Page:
Hydrocarbon bioremediation in anoxic sediment layers is still challenging not only because it involves metabolic pathways with lower energy yields but also because the production of biosurfactants that contribute to the dispersion of the pollutant is limited by oxygen availability. This work aims at screening populations of culturable hydrocarbonoclastic and biosurfactant (BSF) producing bacteria from deep sub-seafloor sediments (mud volcanos from Gulf of Cadiz) and estuarine sub-surface sediments (Ria de Aveiro) for strains with potential to operate in sub-oxic conditions. Isolates were retrieved from anaerobic selective cultures in which crude oil was provided as sole carbon source and different supplements were provided as electron acceptors. Twelve representative isolates were obtained from selective cultures with deep-sea and estuary sediments, six from each. These were identified by sequencing of 16S rRNA gene fragments belonging to Pseudomonas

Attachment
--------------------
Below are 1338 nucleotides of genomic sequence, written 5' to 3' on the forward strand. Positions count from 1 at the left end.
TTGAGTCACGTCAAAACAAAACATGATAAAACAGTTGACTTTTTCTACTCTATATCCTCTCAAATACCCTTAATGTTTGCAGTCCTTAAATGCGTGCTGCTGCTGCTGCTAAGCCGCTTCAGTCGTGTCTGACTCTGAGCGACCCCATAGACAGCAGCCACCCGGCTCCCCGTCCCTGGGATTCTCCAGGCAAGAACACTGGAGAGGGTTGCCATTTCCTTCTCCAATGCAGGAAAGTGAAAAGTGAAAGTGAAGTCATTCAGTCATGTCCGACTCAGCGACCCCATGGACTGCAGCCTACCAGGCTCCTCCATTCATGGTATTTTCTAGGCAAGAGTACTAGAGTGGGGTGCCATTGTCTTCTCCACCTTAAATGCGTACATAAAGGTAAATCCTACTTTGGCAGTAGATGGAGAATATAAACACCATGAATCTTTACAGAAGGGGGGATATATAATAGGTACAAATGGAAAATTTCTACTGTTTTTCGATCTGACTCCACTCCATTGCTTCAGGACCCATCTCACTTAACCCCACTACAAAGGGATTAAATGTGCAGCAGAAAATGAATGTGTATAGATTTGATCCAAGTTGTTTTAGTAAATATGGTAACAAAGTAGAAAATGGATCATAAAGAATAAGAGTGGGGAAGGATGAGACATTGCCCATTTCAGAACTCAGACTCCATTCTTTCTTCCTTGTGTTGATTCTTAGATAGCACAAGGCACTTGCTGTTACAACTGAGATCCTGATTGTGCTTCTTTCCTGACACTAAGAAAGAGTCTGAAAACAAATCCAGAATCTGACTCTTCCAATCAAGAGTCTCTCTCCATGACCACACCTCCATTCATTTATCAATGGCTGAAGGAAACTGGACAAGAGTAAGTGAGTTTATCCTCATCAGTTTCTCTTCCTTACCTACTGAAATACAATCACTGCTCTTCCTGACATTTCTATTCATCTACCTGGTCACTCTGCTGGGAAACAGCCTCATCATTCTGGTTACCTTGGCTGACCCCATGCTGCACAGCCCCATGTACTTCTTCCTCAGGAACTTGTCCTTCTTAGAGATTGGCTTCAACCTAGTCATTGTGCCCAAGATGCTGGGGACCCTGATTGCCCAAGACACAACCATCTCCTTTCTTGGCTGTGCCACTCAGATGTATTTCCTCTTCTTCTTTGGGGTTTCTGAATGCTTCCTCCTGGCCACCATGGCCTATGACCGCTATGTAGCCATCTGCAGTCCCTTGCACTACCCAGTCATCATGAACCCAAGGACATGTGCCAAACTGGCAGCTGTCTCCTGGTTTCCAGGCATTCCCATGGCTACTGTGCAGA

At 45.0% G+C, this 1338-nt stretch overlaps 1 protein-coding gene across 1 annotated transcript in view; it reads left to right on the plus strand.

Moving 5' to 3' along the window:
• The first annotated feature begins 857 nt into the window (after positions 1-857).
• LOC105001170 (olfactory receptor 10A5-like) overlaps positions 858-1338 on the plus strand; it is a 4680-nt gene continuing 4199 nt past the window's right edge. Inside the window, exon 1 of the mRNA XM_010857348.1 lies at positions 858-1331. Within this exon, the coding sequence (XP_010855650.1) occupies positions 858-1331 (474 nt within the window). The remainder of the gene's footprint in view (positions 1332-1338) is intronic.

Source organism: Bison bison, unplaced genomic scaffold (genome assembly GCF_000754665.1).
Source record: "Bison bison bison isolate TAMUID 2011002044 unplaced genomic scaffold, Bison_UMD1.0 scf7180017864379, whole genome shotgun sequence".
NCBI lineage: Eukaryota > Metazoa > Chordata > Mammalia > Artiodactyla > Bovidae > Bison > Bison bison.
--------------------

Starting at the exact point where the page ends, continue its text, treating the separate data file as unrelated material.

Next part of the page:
genera. BSF production by the isolates was tested by atomized oil assay, surface tension measurement and determination of the emulsification index. All isolates were able to produce BSFs under aerobic and anaerobic conditions, except for isolate DS27 which only produced BSF under aerobic conditions. These isolates presented potential to be applied in bioremediation or microbial enhanced oil recovery strategies under conditions of oxygen limitation. For the first time, members of Ochrobactrum
genera are described as anaerobic producers of BSFs.
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